The Cabman's Story: The Mysteries of a London Growler by Arthur Conan DoyleClassic Short Story
This is a classic, but would it still get published today, on its own, if not for the famous author's name? Most assuredly not. Why is this story read today? If the answer is only because of the name of the author, that's not enough of a reason.
It's an extremely short story (8 pages) of a very long-winded narrator. Like many of Doyle's non-Sherlock stories, this one focuses on the mundane situation of a normal family. First, you have to know what a 'growler' is--a Victorian version of a cabbie. And, based on this story, cabbies haven't changed much! A family goes on vacation to the countryside for an extended time. There are so many people, and so much luggage, that the father has to ride up front with the cabbie. The cabman relates several tales of things that have happened to him over the years and things he has seen. I'm sure today's cabmen could relate. My favorite story (and only really memorable one) is the tale of a burglar who not only hid in the taxi after a robbery, but also used it as his escape vehicle.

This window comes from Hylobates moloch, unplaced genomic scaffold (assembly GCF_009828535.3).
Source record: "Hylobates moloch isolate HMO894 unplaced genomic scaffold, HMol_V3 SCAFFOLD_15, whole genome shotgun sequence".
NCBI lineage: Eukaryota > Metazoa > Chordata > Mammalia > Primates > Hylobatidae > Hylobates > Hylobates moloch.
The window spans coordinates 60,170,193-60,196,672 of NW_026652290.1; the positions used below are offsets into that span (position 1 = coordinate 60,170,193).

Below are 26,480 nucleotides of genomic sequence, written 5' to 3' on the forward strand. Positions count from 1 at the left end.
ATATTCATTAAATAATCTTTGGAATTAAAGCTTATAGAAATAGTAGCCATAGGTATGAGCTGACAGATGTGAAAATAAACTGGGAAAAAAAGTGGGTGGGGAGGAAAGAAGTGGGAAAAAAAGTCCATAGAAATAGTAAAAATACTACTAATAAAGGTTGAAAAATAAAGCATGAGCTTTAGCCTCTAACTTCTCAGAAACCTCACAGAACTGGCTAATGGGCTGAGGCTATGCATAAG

I just didn't like this, even as a free read and even though it was a short read. I just wanted to rush and finish it. It just wasn't as good as some other short stories by Doyle and I felt like a teenager who had been assigned this as a homework assignment--not a pleasant feeling.